Thursday, May 3, 2018

Argentina hikes rate another 300 bps, ready to act again

     Argentina's central bank raised its monetary policy rate by another 3 percentage points to 33.25 percent, less than a week after its last unscheduled rate hike, saying the tightening was aimed at guaranteeing disinflation and that it "is ready to act again if necessary."
      The Central Bank of Argentina (BCRA) has now raised its benchmark rate by a total of 600 basis points since April 27 and said today's rate hike came amidst high international volatility on the foreign exchange market where the drop in the peso has accelerated despite the rate hikes.
      BCRA also increased the distance between the policy rate and the ceiling of its 7-day active pass rate by 500 basis points to 38.25 percent. BCRA uses the operation of passes, the purchase of sale of securities, and auctions of letters and notes, to manage liquidity.
       "The Central Bank will continue using all the tools at its disposal and will conduct its monetary policy to reach its intermediate target of 15% in 2018," the BCRA said.
       Despite the two massive rate hikes in less than a week, the peso fell to 21.97 to the U.S. dollar today, down 6.6 percent since Monday and down 7.9 percent since April 26, before the first rate rise.
       Since the start of this year, the peso has now depreciated 15.4 percent against the dollar and since the start of 2017 it has lost almost 28 percent, despite repeated intervention by BCRA to defend it.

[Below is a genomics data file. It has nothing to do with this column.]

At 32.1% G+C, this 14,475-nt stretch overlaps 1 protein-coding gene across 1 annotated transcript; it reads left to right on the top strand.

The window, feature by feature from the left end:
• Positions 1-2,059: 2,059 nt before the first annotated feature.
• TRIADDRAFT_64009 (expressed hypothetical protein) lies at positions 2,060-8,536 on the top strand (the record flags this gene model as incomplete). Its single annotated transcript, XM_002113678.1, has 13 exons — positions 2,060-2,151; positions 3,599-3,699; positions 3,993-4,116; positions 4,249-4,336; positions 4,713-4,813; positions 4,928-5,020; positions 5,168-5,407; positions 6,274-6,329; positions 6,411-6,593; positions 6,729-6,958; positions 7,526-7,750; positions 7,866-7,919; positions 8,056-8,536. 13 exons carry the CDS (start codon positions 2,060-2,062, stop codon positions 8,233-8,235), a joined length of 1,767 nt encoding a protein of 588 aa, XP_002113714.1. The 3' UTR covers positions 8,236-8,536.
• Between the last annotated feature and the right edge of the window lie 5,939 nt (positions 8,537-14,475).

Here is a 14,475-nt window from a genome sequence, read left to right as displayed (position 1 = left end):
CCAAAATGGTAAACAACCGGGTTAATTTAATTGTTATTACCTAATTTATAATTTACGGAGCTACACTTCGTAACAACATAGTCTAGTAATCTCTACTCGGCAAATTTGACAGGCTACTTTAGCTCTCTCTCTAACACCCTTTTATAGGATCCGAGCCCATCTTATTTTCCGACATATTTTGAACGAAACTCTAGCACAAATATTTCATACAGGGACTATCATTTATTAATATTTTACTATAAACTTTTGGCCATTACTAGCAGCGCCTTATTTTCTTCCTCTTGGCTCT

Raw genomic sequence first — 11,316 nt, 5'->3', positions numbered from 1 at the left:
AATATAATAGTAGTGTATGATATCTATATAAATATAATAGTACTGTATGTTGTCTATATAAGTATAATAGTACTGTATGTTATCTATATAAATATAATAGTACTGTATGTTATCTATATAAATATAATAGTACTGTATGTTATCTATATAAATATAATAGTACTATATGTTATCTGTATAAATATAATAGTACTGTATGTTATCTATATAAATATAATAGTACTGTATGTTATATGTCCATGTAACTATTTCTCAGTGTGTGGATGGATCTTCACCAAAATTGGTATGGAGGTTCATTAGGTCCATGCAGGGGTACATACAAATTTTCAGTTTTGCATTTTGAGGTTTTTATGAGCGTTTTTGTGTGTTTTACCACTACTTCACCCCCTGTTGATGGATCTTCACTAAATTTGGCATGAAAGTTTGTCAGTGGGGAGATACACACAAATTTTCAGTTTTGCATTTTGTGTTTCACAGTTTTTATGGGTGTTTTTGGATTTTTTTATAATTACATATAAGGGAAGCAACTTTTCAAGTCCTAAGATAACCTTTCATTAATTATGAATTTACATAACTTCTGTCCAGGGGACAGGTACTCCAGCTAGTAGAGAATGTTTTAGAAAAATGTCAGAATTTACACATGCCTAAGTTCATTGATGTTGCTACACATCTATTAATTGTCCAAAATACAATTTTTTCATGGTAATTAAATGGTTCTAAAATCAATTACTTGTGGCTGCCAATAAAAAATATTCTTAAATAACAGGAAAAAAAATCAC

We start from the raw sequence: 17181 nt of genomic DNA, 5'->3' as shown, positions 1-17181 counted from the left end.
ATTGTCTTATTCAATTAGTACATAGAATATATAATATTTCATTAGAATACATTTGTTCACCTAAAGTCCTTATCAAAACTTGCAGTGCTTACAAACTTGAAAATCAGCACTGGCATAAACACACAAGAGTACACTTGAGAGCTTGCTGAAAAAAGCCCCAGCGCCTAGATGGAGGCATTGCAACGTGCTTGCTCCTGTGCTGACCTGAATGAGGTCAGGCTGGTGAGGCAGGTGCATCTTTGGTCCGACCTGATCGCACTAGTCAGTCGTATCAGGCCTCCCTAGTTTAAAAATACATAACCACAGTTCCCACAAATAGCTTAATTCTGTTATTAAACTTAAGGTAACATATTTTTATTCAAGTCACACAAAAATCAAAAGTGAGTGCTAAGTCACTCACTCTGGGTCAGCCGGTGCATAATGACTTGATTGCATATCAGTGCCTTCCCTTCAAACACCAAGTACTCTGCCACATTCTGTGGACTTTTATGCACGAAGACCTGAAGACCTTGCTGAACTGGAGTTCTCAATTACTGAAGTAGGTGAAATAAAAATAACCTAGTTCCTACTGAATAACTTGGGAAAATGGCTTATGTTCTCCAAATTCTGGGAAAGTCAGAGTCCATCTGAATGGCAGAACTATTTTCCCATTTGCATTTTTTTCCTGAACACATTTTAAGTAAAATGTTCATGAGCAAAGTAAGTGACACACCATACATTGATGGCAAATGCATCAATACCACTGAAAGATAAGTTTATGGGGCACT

The two rate hikes follow two rate cuts in January by a total of 150 basis points that came in response to the government's decision in late December to ease the inflation target, a move that was seen as allowing the BCRA to ease its policy and thus  help stimulate economic growth.
       The government of Mauricio Macri, which is facing an election in October 2019, pushed back its goal of lowering back inflation to 5 percent by one year to 2020 and raised the 2018 inflation target to 15 percent from a previous 8-12 percent.
       But instead of decelerating toward the new 15-percent target, Argentina's inflation rate has been rising and hit 25.6 percent in Mach, up from 25.4 percent in February.
       In addition to higher import prices from the fall in the peso, Argentina's inflation rate has been boosted by the government's cut in subsidies on regulated prices, such as energy and transportation, in an effort to narrow the deficit.
       In early April the BCRA said the recent rise in inflation was transitory and once the one-factors dissipated, inflation would continue the downward trend observed in 2016 and in early 2017.
       BCRA has now raised its key rate by a net 450 basis points this year.



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